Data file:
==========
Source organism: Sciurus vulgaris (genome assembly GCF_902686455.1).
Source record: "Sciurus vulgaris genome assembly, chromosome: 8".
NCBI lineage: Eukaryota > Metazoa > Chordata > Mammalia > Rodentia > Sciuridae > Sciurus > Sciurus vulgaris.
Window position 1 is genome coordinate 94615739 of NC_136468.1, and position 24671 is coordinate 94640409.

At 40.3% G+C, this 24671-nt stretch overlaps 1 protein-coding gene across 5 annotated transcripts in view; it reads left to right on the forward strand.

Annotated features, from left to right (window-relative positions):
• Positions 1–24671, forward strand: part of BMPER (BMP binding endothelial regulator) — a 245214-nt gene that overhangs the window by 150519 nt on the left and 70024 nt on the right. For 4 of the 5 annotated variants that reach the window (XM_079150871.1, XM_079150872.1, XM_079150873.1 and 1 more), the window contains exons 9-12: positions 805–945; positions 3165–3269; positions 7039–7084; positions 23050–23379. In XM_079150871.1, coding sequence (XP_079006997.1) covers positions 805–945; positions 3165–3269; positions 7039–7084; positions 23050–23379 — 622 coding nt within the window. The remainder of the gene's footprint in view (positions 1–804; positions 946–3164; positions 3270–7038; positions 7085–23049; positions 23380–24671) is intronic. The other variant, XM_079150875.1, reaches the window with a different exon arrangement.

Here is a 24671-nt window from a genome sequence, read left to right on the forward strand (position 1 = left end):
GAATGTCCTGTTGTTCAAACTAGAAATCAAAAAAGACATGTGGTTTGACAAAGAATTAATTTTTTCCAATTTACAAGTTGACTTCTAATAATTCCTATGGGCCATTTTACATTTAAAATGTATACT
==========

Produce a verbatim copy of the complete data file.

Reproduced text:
Source organism: Sciurus vulgaris (genome assembly GCF_902686455.1).
Source record: "Sciurus vulgaris genome assembly, chromosome: 8".
NCBI lineage: Eukaryota > Metazoa > Chordata > Mammalia > Rodentia > Sciuridae > Sciurus > Sciurus vulgaris.
Window position 1 is genome coordinate 94615739 of NC_136468.1, and position 24671 is coordinate 94640409.

At 40.3% G+C, this 24671-nt stretch overlaps 1 protein-coding gene across 5 annotated transcripts in view; it reads left to right on the forward strand.

Annotated features, from left to right (window-relative positions):
• Positions 1–24671, forward strand: part of BMPER (BMP binding endothelial regulator) — a 245214-nt gene that overhangs the window by 150519 nt on the left and 70024 nt on the right. For 4 of the 5 annotated variants that reach the window (XM_079150871.1, XM_079150872.1, XM_079150873.1 and 1 more), the window contains exons 9-12: positions 805–945; positions 3165–3269; positions 7039–7084; positions 23050–23379. In XM_079150871.1, coding sequence (XP_079006997.1) covers positions 805–945; positions 3165–3269; positions 7039–7084; positions 23050–23379 — 622 coding nt within the window. The remainder of the gene's footprint in view (positions 1–804; positions 946–3164; positions 3270–7038; positions 7085–23049; positions 23380–24671) is intronic. The other variant, XM_079150875.1, reaches the window with a different exon arrangement.

Here is a 24671-nt window from a genome sequence, read left to right on the forward strand (position 1 = left end):
GAATGTCCTGTTGTTCAAACTAGAAATCAAAAAAGACATGTGGTTTGACAAAGAATTAATTTTTTCCAATTTACAAGTTGACTTCTAATAATTCCTATGGGCCATTTTACATTTAAAATGTATACT